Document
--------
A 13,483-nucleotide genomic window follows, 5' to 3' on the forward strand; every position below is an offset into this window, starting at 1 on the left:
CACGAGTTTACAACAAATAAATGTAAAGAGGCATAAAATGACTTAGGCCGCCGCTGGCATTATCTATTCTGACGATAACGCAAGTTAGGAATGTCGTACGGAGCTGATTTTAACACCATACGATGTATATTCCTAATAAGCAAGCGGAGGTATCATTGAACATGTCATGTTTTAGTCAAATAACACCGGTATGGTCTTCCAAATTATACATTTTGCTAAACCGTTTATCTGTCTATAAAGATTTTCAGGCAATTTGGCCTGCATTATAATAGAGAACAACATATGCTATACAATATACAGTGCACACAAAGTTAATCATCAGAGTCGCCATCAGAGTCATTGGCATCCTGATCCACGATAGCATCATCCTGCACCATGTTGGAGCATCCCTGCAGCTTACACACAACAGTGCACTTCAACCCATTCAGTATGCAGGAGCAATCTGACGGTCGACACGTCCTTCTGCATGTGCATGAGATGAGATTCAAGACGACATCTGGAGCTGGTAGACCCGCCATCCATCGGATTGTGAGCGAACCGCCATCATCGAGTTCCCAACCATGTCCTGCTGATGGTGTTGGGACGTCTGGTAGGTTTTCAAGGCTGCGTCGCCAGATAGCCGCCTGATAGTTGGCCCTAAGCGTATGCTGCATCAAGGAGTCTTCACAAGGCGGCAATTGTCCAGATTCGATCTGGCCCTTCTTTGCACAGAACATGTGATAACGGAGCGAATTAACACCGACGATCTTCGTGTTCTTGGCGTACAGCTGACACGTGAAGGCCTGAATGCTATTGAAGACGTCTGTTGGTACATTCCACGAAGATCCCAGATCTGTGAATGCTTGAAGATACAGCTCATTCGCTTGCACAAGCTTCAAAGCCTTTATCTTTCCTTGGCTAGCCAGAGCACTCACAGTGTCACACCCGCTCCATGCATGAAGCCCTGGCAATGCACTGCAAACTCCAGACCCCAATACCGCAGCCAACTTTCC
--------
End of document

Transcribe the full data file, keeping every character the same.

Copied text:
A 13,483-nucleotide genomic window follows, 5' to 3' on the forward strand; every position below is an offset into this window, starting at 1 on the left:
CACGAGTTTACAACAAATAAATGTAAAGAGGCATAAAATGACTTAGGCCGCCGCTGGCATTATCTATTCTGACGATAACGCAAGTTAGGAATGTCGTACGGAGCTGATTTTAACACCATACGATGTATATTCCTAATAAGCAAGCGGAGGTATCATTGAACATGTCATGTTTTAGTCAAATAACACCGGTATGGTCTTCCAAATTATACATTTTGCTAAACCGTTTATCTGTCTATAAAGATTTTCAGGCAATTTGGCCTGCATTATAATAGAGAACAACATATGCTATACAATATACAGTGCACACAAAGTTAATCATCAGAGTCGCCATCAGAGTCATTGGCATCCTGATCCACGATAGCATCATCCTGCACCATGTTGGAGCATCCCTGCAGCTTACACACAACAGTGCACTTCAACCCATTCAGTATGCAGGAGCAATCTGACGGTCGACACGTCCTTCTGCATGTGCATGAGATGAGATTCAAGACGACATCTGGAGCTGGTAGACCCGCCATCCATCGGATTGTGAGCGAACCGCCATCATCGAGTTCCCAACCATGTCCTGCTGATGGTGTTGGGACGTCTGGTAGGTTTTCAAGGCTGCGTCGCCAGATAGCCGCCTGATAGTTGGCCCTAAGCGTATGCTGCATCAAGGAGTCTTCACAAGGCGGCAATTGTCCAGATTCGATCTGGCCCTTCTTTGCACAGAACATGTGATAACGGAGCGAATTAACACCGACGATCTTCGTGTTCTTGGCGTACAGCTGACACGTGAAGGCCTGAATGCTATTGAAGACGTCTGTTGGTACATTCCACGAAGATCCCAGATCTGTGAATGCTTGAAGATACAGCTCATTCGCTTGCACAAGCTTCAAAGCCTTTATCTTTCCTTGGCTAGCCAGAGCACTCACAGTGTCACACCCGCTCCATGCATGAAGCCCTGGCAATGCACTGCAAACTCCAGACCCCAATACCGCAGCCAACTTTCC